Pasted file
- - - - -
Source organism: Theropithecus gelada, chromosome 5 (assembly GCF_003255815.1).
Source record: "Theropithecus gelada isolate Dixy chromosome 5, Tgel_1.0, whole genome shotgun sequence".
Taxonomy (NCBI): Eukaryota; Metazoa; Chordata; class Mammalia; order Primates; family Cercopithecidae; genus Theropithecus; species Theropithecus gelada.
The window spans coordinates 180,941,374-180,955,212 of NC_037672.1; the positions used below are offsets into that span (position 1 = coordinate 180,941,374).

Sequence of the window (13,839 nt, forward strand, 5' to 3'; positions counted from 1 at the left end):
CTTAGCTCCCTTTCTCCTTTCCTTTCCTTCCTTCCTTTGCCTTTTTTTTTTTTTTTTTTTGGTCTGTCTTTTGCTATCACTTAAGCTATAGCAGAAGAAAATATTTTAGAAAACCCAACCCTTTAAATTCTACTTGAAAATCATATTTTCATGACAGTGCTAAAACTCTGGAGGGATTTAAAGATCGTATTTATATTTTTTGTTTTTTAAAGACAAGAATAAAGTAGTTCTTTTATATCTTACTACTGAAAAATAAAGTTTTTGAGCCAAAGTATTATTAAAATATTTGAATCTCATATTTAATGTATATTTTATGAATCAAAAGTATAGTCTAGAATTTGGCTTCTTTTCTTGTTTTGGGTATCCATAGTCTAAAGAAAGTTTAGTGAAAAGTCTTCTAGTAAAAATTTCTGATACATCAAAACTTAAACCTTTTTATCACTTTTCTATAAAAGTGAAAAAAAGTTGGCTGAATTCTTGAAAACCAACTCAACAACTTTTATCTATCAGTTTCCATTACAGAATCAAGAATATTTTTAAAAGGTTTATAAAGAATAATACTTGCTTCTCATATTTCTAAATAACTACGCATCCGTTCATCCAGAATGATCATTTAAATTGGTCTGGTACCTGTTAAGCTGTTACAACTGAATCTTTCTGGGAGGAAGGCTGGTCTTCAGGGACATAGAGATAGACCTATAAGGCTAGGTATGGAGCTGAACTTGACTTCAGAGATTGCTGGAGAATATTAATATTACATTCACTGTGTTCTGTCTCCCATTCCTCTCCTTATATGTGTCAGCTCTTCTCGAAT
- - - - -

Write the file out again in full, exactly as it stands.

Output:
Source organism: Theropithecus gelada, chromosome 5 (assembly GCF_003255815.1).
Source record: "Theropithecus gelada isolate Dixy chromosome 5, Tgel_1.0, whole genome shotgun sequence".
Taxonomy (NCBI): Eukaryota; Metazoa; Chordata; class Mammalia; order Primates; family Cercopithecidae; genus Theropithecus; species Theropithecus gelada.
The window spans coordinates 180,941,374-180,955,212 of NC_037672.1; the positions used below are offsets into that span (position 1 = coordinate 180,941,374).

Sequence of the window (13,839 nt, forward strand, 5' to 3'; positions counted from 1 at the left end):
CTTAGCTCCCTTTCTCCTTTCCTTTCCTTCCTTCCTTTGCCTTTTTTTTTTTTTTTTTTTGGTCTGTCTTTTGCTATCACTTAAGCTATAGCAGAAGAAAATATTTTAGAAAACCCAACCCTTTAAATTCTACTTGAAAATCATATTTTCATGACAGTGCTAAAACTCTGGAGGGATTTAAAGATCGTATTTATATTTTTTGTTTTTTAAAGACAAGAATAAAGTAGTTCTTTTATATCTTACTACTGAAAAATAAAGTTTTTGAGCCAAAGTATTATTAAAATATTTGAATCTCATATTTAATGTATATTTTATGAATCAAAAGTATAGTCTAGAATTTGGCTTCTTTTCTTGTTTTGGGTATCCATAGTCTAAAGAAAGTTTAGTGAAAAGTCTTCTAGTAAAAATTTCTGATACATCAAAACTTAAACCTTTTTATCACTTTTCTATAAAAGTGAAAAAAAGTTGGCTGAATTCTTGAAAACCAACTCAACAACTTTTATCTATCAGTTTCCATTACAGAATCAAGAATATTTTTAAAAGGTTTATAAAGAATAATACTTGCTTCTCATATTTCTAAATAACTACGCATCCGTTCATCCAGAATGATCATTTAAATTGGTCTGGTACCTGTTAAGCTGTTACAACTGAATCTTTCTGGGAGGAAGGCTGGTCTTCAGGGACATAGAGATAGACCTATAAGGCTAGGTATGGAGCTGAACTTGACTTCAGAGATTGCTGGAGAATATTAATATTACATTCACTGTGTTCTGTCTCCCATTCCTCTCCTTATATGTGTCAGCTCTTCTCGAAT